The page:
Natural Resources DNA Profiling and Forensic Centre

The North Atlantic right whale represents a rare case to gain insight into the factors influencing the recovery of endangered species, and how the dynamics of small populations differ from the ones based on general theory and data from larger populations. The strength of the right whale survey and sighting dataset comes from the vast amount of information that is available for such a large percentage of the species. Field studies have been ongoing for over 25 years, and the majority of individuals have been identified. This allows scientists to track the movements, behaviour, and reproductive success of individuals throughout their lifetimes. Additionally, high-resolution genetic profiles are available for approximately 75% of the species. Combining these high-resolution genetic data for such a large portion of the species, with the long-term field studies provides a powerful combination that can reveal yet unknown details about the North Atlantic right whale.

Researchers drilling into a Basque era
whale bone found along the shoreline
of Red Bay, Labrador.
The right whale genetics work that takes place in Canada can be divided into two main topics: analysis of historical samples and analysis of the contemporary population. Data from these two perspectives can then be combined to provide a context for interpreting the history, current status, and recovery potential of the species.

For the historical aspect of the research, bone samples are being collected from centuries old whaling sites in the western North Atlantic. DNA can be extracted from these bones, and using genetic techniques it is possible to identify the species of whales harvested, and obtain estimates of genetic diversity from these historic populations. Data obtained so far have largely re-written the history of the North Atlantic right whale. It had previously been assumed that Basque whalers in the 16th and 17th centuries were responsible for the most dramatic decline in right whales in the western North Atlantic Ocean.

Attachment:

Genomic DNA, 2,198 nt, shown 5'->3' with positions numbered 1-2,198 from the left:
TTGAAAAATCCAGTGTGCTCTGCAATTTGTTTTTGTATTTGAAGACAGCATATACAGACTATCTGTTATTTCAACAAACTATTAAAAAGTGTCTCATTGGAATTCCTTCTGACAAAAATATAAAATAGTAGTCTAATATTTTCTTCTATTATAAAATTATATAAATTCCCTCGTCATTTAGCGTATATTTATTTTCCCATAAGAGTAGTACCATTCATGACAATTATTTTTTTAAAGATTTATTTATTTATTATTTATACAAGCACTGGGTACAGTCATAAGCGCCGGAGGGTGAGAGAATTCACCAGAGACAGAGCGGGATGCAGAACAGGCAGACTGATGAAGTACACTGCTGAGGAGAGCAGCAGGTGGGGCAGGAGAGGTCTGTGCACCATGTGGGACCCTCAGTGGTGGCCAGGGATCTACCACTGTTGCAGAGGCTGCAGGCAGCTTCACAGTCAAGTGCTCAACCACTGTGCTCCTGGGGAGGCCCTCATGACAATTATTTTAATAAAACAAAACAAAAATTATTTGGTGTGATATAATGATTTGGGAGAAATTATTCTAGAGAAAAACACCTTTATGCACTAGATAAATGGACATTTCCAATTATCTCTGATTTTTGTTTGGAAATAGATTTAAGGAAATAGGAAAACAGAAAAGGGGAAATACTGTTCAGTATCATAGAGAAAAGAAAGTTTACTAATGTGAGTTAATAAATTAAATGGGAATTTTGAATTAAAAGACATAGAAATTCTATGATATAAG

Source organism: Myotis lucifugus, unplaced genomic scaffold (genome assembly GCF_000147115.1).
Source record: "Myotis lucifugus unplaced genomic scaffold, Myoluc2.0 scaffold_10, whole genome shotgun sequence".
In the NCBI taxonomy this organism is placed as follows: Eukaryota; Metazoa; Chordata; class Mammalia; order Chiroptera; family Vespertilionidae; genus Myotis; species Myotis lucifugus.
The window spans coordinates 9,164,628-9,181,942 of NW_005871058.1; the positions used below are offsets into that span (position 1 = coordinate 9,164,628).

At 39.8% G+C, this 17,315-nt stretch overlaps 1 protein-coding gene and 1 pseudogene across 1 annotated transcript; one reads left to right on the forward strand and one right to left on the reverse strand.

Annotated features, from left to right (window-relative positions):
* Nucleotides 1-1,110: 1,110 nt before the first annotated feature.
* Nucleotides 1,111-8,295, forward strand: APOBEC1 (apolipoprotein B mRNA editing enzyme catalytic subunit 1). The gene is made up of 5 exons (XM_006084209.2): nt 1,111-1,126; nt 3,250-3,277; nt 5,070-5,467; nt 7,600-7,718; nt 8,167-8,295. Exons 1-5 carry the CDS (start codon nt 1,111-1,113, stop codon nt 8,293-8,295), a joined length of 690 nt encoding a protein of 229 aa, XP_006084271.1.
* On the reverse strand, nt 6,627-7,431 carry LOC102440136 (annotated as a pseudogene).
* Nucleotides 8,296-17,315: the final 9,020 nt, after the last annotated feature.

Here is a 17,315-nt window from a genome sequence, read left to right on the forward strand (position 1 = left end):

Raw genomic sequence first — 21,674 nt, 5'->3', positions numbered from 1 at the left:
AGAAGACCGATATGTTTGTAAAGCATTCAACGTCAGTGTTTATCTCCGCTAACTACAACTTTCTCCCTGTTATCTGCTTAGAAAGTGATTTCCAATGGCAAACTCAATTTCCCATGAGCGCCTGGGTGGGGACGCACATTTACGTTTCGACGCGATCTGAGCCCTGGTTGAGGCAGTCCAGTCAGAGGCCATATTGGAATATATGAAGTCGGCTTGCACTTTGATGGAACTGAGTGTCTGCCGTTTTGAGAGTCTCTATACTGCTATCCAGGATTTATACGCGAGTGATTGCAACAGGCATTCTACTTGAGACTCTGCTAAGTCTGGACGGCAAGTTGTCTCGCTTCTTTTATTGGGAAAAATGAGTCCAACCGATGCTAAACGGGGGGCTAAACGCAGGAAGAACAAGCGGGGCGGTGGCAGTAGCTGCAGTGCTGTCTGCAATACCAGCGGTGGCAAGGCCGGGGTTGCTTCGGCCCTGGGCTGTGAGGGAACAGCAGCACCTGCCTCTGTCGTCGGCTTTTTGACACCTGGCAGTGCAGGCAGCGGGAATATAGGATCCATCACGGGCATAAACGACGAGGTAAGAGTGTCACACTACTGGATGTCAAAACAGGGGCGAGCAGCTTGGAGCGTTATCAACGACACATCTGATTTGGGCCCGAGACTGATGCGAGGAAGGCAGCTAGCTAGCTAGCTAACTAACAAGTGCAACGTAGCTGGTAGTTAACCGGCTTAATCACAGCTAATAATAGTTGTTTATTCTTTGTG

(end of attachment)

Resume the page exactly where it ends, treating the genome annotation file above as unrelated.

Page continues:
Sixteenth-century Basque whaling sites in Quebec and Labrador.
This assumption formed the basis for the idea that this species was once abundant, and that it is capable of recovering to a large population size. However, genetic analyses of historical bones show that the Basques primarily hunted bowhead whales, not right whales, in the western North Atlantic 1. The implication is that prior to the onset of whaling right whales in had a smaller population size that has been previously thought. Therefore the recovery target for this species is likely lower than has previously been assumed.

Small samples of skin are collected from right whales
using a crossbow and a modified bolt and biopsy tip.
There are several topics being addressed based on the genetic analyses of the current population. Geneticists at Trent University are conducting parentage and relatedness analyses of all sampled whales in order to create the "family tree" for this species. This detailed information will provide crucial data for understanding the reproductive biology of this species, and to help identify the factors that are influencing reproductive success and survival. To complete this work, they are incorporating a variety of molecular markers, including mitochondrial DNA markers, microsatellite loci, markers on the Y-chromosome, and the major histocompatibility complex (MHC) - a gene family involved in self/non-self recognition and initiating immune responses. The goal of combining this suite of markers, for such a large percentage of the species, is to better understand the reproductive biology, and to assess the impact of genetic characteristics on reproductive success and survival, and therefore on the recovery of this endangered species.

*All this research is conducted in the genetics laboratory of Dr. Bradley N. White, at the Natural Resources DNA Profiling and Forensic Centre (NRDPFC) at Trent University in Peterborough, Ontario. A summary of this work has recently been published in the book, "The Urban Whale: North Atlantic Right Whales at the Crossroads" 2.

1 Rastogi, T., M. W. Brown, B. A. McLeod, T. R. Frasier, R. Grenier, S. L. Cumbaa, J. Nadarajah, and B. N. White. 2004. Genetic analysis of sixteenth-century whale bones prompts a revision of the impact of Basque whaling on right and bowhead whales in the western North Atlantic. Canadian Journal of Zoology 82:1647-1654.

2 Kraus, S. D. and R. M. Rolland (eds.). 2007. The Urban Whale: North Atlantic Right Whales at the Crossroads. Harvard University Press. Cambridge, MA.

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